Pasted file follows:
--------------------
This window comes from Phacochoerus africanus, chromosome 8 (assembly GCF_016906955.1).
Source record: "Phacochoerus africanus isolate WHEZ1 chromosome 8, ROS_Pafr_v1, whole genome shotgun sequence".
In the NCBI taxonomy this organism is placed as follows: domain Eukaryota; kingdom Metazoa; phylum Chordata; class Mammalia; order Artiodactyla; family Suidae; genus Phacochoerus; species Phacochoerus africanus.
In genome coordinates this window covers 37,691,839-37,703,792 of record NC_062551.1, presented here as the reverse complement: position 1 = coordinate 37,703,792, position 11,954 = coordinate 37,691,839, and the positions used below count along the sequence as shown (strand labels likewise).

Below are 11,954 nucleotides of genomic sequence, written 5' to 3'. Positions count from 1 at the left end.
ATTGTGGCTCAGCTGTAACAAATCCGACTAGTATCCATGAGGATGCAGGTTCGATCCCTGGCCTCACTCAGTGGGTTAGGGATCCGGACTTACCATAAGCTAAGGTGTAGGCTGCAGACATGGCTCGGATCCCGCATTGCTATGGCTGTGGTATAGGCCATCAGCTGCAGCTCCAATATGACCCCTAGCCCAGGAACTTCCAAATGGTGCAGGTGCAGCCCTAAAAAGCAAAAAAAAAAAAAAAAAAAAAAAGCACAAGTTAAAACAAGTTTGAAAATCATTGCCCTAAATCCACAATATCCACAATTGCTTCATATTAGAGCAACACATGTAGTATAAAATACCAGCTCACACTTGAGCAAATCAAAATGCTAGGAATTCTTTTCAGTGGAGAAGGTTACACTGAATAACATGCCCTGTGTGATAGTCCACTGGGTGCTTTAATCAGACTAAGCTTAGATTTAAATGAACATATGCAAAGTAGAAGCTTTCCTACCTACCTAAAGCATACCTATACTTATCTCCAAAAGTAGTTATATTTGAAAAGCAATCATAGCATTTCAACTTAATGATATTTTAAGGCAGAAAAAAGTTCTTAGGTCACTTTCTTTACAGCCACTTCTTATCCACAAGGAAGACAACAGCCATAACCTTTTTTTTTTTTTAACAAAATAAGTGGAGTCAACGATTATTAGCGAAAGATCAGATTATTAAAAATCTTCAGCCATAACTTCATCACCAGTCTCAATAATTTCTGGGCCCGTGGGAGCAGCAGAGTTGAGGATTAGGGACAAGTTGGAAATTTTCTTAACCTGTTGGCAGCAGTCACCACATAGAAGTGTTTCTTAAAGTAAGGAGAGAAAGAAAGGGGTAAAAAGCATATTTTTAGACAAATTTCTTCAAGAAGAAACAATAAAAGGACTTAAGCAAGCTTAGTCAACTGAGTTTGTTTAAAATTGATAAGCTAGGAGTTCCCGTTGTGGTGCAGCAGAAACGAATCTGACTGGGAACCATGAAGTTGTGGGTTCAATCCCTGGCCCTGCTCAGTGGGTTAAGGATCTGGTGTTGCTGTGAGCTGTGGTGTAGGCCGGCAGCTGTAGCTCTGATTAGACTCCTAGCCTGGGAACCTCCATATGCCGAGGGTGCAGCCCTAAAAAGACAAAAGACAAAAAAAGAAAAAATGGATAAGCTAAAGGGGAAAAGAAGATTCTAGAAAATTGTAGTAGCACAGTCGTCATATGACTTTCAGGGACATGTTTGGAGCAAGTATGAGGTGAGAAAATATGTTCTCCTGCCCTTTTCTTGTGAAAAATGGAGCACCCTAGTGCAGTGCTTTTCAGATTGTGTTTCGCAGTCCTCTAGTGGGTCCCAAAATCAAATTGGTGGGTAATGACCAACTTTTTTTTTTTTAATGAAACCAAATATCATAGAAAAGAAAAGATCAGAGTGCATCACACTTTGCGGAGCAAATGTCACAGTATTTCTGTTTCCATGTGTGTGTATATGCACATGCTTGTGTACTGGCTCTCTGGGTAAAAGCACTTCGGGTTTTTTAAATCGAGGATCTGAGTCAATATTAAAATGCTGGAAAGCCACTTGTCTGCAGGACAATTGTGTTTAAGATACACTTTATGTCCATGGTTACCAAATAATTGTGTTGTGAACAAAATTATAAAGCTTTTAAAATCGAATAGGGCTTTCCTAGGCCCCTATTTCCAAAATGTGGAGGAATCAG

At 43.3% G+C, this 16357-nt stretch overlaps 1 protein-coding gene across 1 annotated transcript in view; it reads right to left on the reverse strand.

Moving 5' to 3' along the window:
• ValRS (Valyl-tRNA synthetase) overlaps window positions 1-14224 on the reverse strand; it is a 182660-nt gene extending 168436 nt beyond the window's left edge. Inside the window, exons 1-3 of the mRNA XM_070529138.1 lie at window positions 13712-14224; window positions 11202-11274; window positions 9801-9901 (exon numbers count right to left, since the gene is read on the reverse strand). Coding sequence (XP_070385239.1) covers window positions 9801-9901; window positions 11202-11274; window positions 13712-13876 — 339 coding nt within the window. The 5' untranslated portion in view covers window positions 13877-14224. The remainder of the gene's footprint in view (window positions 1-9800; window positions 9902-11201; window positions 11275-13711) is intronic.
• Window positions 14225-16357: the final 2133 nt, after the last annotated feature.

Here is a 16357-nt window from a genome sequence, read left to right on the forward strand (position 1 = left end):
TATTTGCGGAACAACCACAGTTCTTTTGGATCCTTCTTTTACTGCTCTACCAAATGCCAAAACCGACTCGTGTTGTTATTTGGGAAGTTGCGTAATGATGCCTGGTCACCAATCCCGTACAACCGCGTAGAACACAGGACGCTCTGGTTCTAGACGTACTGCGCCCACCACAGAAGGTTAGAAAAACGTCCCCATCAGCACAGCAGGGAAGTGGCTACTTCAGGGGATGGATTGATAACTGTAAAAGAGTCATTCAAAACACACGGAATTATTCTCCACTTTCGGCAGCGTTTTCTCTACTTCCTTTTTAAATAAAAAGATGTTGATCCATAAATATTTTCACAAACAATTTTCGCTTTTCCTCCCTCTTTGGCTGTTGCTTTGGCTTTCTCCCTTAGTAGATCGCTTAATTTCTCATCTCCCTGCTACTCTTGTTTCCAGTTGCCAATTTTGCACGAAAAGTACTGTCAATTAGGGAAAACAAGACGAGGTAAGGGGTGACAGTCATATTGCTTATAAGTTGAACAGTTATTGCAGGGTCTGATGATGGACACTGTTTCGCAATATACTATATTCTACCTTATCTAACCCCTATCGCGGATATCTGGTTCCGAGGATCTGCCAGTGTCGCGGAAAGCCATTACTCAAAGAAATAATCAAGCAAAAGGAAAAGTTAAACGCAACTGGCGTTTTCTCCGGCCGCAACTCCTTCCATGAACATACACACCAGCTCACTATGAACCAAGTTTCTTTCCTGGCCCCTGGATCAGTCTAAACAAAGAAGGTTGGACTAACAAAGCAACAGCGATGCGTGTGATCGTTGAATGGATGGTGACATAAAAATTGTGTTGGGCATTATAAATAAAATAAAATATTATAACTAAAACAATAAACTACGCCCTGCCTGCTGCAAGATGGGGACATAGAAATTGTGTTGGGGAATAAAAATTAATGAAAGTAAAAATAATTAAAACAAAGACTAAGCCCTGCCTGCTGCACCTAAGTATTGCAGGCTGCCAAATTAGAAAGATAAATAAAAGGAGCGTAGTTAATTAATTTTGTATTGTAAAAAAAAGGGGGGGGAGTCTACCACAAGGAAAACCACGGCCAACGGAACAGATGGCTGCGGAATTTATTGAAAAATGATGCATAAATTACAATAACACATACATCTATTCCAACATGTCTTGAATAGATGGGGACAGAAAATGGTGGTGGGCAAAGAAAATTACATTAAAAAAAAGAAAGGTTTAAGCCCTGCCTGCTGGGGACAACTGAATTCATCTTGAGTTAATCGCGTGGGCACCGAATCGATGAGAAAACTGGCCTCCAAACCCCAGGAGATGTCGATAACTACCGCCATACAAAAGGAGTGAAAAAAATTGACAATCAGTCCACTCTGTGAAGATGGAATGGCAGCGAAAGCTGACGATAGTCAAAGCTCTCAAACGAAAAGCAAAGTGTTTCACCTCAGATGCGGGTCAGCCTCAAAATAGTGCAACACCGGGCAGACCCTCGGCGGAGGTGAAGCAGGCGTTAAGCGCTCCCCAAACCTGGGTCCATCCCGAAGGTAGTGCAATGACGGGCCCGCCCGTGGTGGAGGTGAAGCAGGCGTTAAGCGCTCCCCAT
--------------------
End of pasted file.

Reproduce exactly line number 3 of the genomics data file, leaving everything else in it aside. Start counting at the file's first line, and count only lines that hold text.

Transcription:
In the NCBI taxonomy this organism is placed as follows: domain Eukaryota; kingdom Metazoa; phylum Chordata; class Mammalia; order Artiodactyla; family Suidae; genus Phacochoerus; species Phacochoerus africanus.